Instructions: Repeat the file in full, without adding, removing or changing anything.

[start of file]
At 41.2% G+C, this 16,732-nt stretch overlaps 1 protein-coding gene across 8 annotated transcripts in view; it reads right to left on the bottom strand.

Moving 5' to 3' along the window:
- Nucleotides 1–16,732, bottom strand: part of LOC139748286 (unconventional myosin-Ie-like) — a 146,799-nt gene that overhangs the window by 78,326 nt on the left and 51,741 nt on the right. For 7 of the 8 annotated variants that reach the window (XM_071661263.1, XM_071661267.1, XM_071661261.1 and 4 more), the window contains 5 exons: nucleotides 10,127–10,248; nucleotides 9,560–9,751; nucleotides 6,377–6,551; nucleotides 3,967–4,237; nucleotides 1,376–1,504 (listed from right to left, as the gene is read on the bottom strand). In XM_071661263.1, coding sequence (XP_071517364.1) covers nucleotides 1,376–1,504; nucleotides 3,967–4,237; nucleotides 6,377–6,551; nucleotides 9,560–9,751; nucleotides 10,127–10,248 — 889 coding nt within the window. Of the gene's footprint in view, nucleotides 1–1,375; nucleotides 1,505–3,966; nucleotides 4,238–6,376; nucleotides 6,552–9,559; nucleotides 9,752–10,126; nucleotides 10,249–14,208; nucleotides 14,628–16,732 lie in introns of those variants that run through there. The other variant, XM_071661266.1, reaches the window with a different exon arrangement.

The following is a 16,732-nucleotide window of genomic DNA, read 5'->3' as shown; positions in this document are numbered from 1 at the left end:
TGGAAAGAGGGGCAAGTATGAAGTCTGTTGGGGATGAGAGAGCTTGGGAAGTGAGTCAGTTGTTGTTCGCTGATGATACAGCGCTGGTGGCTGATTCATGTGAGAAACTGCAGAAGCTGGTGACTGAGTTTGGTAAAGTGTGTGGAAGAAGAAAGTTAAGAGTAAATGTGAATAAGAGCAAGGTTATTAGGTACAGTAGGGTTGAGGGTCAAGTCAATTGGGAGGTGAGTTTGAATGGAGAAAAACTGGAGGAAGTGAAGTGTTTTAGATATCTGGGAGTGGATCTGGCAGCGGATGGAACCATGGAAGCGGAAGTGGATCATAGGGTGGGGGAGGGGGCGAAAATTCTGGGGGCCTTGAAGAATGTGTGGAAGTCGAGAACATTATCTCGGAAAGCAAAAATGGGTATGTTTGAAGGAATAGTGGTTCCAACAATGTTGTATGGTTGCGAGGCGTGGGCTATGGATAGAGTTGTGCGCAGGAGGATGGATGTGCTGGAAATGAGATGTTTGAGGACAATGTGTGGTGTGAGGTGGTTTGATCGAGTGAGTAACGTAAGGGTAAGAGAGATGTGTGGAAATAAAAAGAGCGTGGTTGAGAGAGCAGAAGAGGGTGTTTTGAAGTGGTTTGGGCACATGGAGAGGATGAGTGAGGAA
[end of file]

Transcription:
At 41.2% G+C, this 16,732-nt stretch overlaps 1 protein-coding gene across 8 annotated transcripts in view; it reads right to left on the bottom strand.

Moving 5' to 3' along the window:
- Nucleotides 1–16,732, bottom strand: part of LOC139748286 (unconventional myosin-Ie-like) — a 146,799-nt gene that overhangs the window by 78,326 nt on the left and 51,741 nt on the right. For 7 of the 8 annotated variants that reach the window (XM_071661263.1, XM_071661267.1, XM_071661261.1 and 4 more), the window contains 5 exons: nucleotides 10,127–10,248; nucleotides 9,560–9,751; nucleotides 6,377–6,551; nucleotides 3,967–4,237; nucleotides 1,376–1,504 (listed from right to left, as the gene is read on the bottom strand). In XM_071661263.1, coding sequence (XP_071517364.1) covers nucleotides 1,376–1,504; nucleotides 3,967–4,237; nucleotides 6,377–6,551; nucleotides 9,560–9,751; nucleotides 10,127–10,248 — 889 coding nt within the window. Of the gene's footprint in view, nucleotides 1–1,375; nucleotides 1,505–3,966; nucleotides 4,238–6,376; nucleotides 6,552–9,559; nucleotides 9,752–10,126; nucleotides 10,249–14,208; nucleotides 14,628–16,732 lie in introns of those variants that run through there. The other variant, XM_071661266.1, reaches the window with a different exon arrangement.

The following is a 16,732-nucleotide window of genomic DNA, read 5'->3' as shown; positions in this document are numbered from 1 at the left end:
TGGAAAGAGGGGCAAGTATGAAGTCTGTTGGGGATGAGAGAGCTTGGGAAGTGAGTCAGTTGTTGTTCGCTGATGATACAGCGCTGGTGGCTGATTCATGTGAGAAACTGCAGAAGCTGGTGACTGAGTTTGGTAAAGTGTGTGGAAGAAGAAAGTTAAGAGTAAATGTGAATAAGAGCAAGGTTATTAGGTACAGTAGGGTTGAGGGTCAAGTCAATTGGGAGGTGAGTTTGAATGGAGAAAAACTGGAGGAAGTGAAGTGTTTTAGATATCTGGGAGTGGATCTGGCAGCGGATGGAACCATGGAAGCGGAAGTGGATCATAGGGTGGGGGAGGGGGCGAAAATTCTGGGGGCCTTGAAGAATGTGTGGAAGTCGAGAACATTATCTCGGAAAGCAAAAATGGGTATGTTTGAAGGAATAGTGGTTCCAACAATGTTGTATGGTTGCGAGGCGTGGGCTATGGATAGAGTTGTGCGCAGGAGGATGGATGTGCTGGAAATGAGATGTTTGAGGACAATGTGTGGTGTGAGGTGGTTTGATCGAGTGAGTAACGTAAGGGTAAGAGAGATGTGTGGAAATAAAAAGAGCGTGGTTGAGAGAGCAGAAGAGGGTGTTTTGAAGTGGTTTGGGCACATGGAGAGGATGAGTGAGGAA